US 7303735 B2
The present invention provides for a method and apparatus for removing contaminants from a gas stream such as a flue gas stream from an industrial process. The process utilizes a prescrubber to contact the gas stream before the gas stream contacts an oxidizer in an oxidizer zone. The oxidized gas is then treated to either a first and second scrubber operation or just a single scrubber operation.
1. A process for removing contaminants from a gas stream comprising the steps:
(a) feeding said gas stream into prescrubber containing an aqueous alkali solution, wherein said prescrubber selectively converts oxides of sulfur into sulfites, bisulfites or sulfurous acid;
(b) feeding said gas stream from said prescrubber and an ozone stream into an oxidizer zone wherein ozone is fed in an amount which is in stoichiometric excess to the amount of nitrogen oxides present in said gas stream;
(c) feeding said gas stream from said oxidizer zone to a first scrubber wherein an oxidative condition is maintained in said first scrubber; and
(d) feeding said gas stream from said first scrubber into a second scrubber containing a sulfite solution.
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19. A process for removing contaminants from a gas stream comprising the steps:
(a) feeding said gas stream into prescrubber containing an aqueous alkali solution, wherein said prescrubber selectively converts oxides of sulfur into sulfites, bisulfites or sulfurous acid;
(b) feeding said gas stream from said prescrubber and an ozone stream into an oxidizer zone wherein ozone is fed in an amount which is in stoichiometric excess to the amount of nitrogen oxides present in said gas stream; and
(c) feeding said gas stream from said oxidizer zone to a first scrubber, wherein an oxidative condition is maintained in said first scrubber.
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This application claims priority from U.S. Provisional Patent Application Ser. No. 60/512,469 filed Oct. 17, 2003.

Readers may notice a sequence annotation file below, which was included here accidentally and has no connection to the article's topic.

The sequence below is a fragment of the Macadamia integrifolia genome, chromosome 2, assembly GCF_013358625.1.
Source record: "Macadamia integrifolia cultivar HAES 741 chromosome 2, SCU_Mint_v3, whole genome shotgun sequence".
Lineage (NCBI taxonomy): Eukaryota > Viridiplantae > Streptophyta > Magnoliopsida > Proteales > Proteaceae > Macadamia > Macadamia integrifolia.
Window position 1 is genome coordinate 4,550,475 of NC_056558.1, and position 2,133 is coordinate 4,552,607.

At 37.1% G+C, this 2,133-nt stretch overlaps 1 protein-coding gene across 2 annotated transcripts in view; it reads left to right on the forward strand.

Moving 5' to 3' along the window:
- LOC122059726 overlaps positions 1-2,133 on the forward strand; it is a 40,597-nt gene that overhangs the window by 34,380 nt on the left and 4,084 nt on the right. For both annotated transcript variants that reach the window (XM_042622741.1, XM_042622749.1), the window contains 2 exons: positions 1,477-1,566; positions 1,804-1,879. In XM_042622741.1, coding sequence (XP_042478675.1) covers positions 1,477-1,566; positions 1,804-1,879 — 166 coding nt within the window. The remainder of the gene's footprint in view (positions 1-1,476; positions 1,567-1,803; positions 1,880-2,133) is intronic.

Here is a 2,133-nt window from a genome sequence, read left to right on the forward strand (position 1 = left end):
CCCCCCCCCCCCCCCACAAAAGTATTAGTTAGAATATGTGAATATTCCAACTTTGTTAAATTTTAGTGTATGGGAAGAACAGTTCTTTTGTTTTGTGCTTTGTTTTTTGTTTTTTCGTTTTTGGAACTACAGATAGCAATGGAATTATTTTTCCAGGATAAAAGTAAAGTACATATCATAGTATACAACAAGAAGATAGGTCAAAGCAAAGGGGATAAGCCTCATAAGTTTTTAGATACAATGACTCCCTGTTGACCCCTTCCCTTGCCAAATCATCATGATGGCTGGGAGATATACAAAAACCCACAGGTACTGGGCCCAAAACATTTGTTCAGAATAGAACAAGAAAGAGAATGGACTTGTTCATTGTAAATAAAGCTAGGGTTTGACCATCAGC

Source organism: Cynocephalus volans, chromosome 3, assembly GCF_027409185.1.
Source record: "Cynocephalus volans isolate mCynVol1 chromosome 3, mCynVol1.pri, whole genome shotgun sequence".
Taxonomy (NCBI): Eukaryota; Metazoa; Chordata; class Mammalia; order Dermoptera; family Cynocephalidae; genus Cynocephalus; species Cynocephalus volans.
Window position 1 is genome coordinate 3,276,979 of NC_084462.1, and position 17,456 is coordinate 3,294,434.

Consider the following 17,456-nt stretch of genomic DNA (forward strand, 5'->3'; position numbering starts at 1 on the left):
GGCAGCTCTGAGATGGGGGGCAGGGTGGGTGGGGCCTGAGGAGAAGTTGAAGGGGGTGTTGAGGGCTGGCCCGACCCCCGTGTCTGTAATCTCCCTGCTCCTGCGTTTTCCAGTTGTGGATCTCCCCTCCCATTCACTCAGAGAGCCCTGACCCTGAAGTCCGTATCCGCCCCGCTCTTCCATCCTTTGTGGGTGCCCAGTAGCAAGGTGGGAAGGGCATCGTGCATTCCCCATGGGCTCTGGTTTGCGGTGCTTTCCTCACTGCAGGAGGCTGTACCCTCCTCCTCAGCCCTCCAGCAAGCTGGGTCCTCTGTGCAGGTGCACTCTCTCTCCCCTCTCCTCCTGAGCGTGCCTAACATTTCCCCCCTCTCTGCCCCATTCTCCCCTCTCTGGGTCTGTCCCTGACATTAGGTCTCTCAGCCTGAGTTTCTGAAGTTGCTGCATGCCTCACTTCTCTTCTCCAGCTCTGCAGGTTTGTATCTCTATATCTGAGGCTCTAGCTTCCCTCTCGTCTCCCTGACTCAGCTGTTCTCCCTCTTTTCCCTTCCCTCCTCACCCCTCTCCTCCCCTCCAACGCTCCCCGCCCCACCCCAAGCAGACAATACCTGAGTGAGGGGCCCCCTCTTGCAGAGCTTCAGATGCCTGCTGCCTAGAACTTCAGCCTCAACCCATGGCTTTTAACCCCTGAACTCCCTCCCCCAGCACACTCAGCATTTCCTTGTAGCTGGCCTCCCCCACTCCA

The present invention provides for an improved process for separating and removing nitrogen oxides, sulfur oxides, heavy metals and other contaminants from exhaust gases. These exhaust gases include those that originate from any full or partial combustion source, thermal processes, and process off gases from fossil fuel fired boilers, furnaces, incineration plants, refining, petroleum and petrochemical plants, inorganic, organic, fine and bulk chemical production plants.
Recent federal and local environmental laws require very significant reduction of discharge of harmful gaseous substances into the atmosphere. Chief among such harmful air pollutants are nitrogen oxides (NOx). In response to strict enforcement efforts of these laws, industrial air polluters have made considerable efforts to reduce the amount of these harmful substances into the air in gaseous effluents from industrial or municipal sources. Successful efforts to reduce the concentration of NOx in gaseous effluents often involve reacting the NOx in waste gases with nitrogen-based reducing agents.
Another known method of removing NOx from gas streams involves contacting the NOx with ozone, thereby oxidizing them to higher nitrogen oxides, such as N2O5 and removing the higher oxides from the gas stream by means of aqueous scrubbers.